2013-14: 82.1% PK (15th)
2013-14: 79.8% PK (19th)
The big carry overs from last seasons PK that was league average are Matt Hendricks and Boyd Gordon. Gordon has been one of the better Oilers this season and due to the teams overall lack of ability to win faceoffs (49%) has been put into many late game offensive spots. Gordon’s 56.1 FO% and 70:24 SH TOI leads the forwards and he has been the Oilers PK and has one more year on his deal. Hendricks is next amongst the forwards as the only other reliable forward on the PK.
On defense the Oilers have had struggles on the PK with Mark Fayne, Andrew Ference, Jeff Petry and Nikita Nikitin playing a majority of the minutes. Unfortunately the four are a combined -32 and the PK has regressed 2.3%.
Then again the Oilers have had a few instances where they have opted to play short-handed as well.
The Oilers PK is only at 79.2 percent so maybe Dallas Eakins felt they needed some work. Don’t question the process. https://t.co/JucRoS0urZ
— Dave Lozo (@DaveLozo) November 20, 2014
2013-14: 17.0% PP (21st)
2014-15: 12.6% PP (27th)
With the amount of pure offensive talent the Oilers have upfront you would think it would be without a shadow of a doubt they would possess one of the league’s most explosive power plays. It hasn’t quite worked out that way as the Oilers seem to have created some sort of pandora’s box they’ve effectively locked themselves out of since the firing of Ralph Krueger at the end of the 2012-13 season that saw them with the 8th ranked PP league-wide.
The issue is the Oilers inability to be strong on the puck down low and the strong desire to play perimeter hockey. The PP has suffered because of it and the Oilers creativity is essentially nonexistent at this point.
It’s very odd to see teams be playing with a deficit when on the PP but the Oilers have somehow found a way this season time and time again to allow the opposition to tally a few short handed goals. One of the more ironic scenarios was when former Oilers draft pick Tobias Rieder scored two shorthanded goals on the same Oilers PP when the Arizona Coyotes came to down just a few weeks ago.
Either way in the end this comes down to Dallas Eakins and the guys on the ice to make it work and so far it hasn’t, a huge reason the Oilers are playing another lottery season.
The Rest Of The Numbers…
3:30… Justin Schultz is leading the Oilers in total powerplay time per game. In return the defenseman has tallied a total of 3 PP points through the first 30 games.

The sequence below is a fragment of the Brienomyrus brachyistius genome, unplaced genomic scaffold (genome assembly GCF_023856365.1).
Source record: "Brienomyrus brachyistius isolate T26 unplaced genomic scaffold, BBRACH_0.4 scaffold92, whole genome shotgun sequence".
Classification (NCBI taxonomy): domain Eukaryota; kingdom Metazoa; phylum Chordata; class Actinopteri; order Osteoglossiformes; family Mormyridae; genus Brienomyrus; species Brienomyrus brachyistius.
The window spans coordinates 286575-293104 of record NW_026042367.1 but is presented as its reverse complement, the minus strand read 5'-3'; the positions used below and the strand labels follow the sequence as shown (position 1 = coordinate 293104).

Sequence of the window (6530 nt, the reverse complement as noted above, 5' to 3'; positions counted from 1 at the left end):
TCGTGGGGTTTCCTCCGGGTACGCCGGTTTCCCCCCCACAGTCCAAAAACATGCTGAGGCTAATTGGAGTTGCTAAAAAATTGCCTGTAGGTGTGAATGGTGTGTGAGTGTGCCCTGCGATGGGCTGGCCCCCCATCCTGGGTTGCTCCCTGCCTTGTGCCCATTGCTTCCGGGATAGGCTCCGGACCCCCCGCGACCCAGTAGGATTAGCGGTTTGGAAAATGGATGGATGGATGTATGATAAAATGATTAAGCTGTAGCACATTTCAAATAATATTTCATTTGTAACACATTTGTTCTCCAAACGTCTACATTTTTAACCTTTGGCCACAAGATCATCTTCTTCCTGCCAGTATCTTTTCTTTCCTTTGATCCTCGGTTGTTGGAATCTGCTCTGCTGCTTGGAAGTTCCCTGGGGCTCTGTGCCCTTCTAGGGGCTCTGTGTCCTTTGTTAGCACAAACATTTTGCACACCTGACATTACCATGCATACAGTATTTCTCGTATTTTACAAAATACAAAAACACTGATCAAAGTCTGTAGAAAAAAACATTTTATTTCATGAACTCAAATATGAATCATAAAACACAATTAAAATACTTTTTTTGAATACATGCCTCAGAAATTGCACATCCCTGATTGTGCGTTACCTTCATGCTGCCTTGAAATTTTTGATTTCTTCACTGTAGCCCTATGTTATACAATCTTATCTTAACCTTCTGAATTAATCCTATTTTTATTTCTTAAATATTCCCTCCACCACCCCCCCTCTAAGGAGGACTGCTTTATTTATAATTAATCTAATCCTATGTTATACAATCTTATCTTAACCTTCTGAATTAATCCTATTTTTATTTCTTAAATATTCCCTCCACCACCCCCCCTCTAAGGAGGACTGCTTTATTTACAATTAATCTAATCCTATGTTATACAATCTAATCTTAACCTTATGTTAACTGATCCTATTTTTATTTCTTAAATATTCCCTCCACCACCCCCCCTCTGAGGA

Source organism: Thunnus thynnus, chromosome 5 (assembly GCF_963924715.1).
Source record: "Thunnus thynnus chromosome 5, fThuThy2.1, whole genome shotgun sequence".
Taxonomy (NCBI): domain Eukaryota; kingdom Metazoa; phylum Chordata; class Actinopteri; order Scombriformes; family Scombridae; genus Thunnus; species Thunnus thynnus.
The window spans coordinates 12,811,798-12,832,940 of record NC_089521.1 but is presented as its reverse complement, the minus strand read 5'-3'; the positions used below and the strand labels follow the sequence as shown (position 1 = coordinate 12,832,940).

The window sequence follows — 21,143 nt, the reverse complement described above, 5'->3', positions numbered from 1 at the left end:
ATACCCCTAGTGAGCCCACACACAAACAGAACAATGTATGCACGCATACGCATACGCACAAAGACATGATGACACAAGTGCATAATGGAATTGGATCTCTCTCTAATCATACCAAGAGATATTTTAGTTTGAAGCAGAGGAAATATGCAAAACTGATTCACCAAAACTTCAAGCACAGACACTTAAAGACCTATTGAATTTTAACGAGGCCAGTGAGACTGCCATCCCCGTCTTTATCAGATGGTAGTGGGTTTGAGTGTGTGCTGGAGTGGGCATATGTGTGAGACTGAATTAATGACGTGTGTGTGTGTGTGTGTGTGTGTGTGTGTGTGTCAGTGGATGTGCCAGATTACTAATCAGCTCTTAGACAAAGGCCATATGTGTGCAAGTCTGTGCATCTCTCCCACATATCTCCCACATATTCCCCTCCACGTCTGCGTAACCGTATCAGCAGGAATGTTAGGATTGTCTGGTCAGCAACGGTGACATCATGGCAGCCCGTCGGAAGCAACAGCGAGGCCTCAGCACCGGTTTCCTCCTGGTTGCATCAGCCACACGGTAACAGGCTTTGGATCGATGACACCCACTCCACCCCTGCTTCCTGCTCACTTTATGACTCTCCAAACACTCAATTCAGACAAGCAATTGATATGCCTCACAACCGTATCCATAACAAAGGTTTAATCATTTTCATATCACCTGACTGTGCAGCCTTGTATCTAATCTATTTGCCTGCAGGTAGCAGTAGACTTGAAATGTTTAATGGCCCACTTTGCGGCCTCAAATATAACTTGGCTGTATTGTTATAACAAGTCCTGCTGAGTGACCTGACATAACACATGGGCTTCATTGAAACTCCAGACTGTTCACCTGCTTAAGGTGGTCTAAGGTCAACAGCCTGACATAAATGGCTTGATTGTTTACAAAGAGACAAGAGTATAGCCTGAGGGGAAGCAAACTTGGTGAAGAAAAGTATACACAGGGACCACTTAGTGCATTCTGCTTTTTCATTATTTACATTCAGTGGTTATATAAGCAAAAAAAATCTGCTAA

14… For whatever reason the Oilers aren’t even thinking about sending struggling rookie Leon Draisaitl to the World Juniors. What makes matters worse is that Draisaitl is in the midst of a season-high 14 game goal drought. His last goal? November 13th against the Ottawa Senators.
16… It has been 16 games since the Oilers won back-to-back games this season, both of those wins coming on the road against the Buffalo Sabres and New York Rangers.
-17… Jeff Petry’s +/- rating this season is the worst amongst the team and fueled fans who have made him this year’s goat. It’s highly likely the Oilers will attempt to move him at the deadline this season. The Detroit Red Wings would be a great fit for Petry with their search for a right-side defenseman continuing.
0.317… The Oilers winning percentage currently ranks dead last in the league and worst in franchise history. The current record for lowest winning percentage over a full season in franchise history? The 1992-93 Edmonton Oilers coached by Ted Green that finished with a 0.357 record. For what it’s worth Green was relieved of his duties 24 games into the 1993-94 season after posting a 3-18-3 record. Eakins (as stated above) is currently in the midst of a 1-10-4 slide.
51… This is where we stop piling on Green and the 1992-93 Oilers that finished with a franchise low 60 points over a full 82 game season. This year’s team is on pace to best that record by a 9 point spread.
57… After posting a career high 80 points and tying for 6th in league scoring with Phil Kessel, Taylor Hall is on pace for 57 points to lead what is supposed to be a high-octane offense in Edmonton. Nugent-Hopkins is on pace to finish second in team scoring with 54.
99… This number has nothing to do with former Oiler great Wayne Gretzky, instead it’s the total number of turnovers by the supposed “core” in Hall, RNH, Eberle, Yakupov and Schultz.
0.100… The total winning percentage the Oilers have after trailing through the first 20 minutes. The only teams worse? Washington and Buffalo — not exactly great company.
177… The current pace for total goals scored by the Oilers at the end of the year, once again a new franchise low besting the 2010-11 Oilers coached by Tom Renney that tallied 193 goals.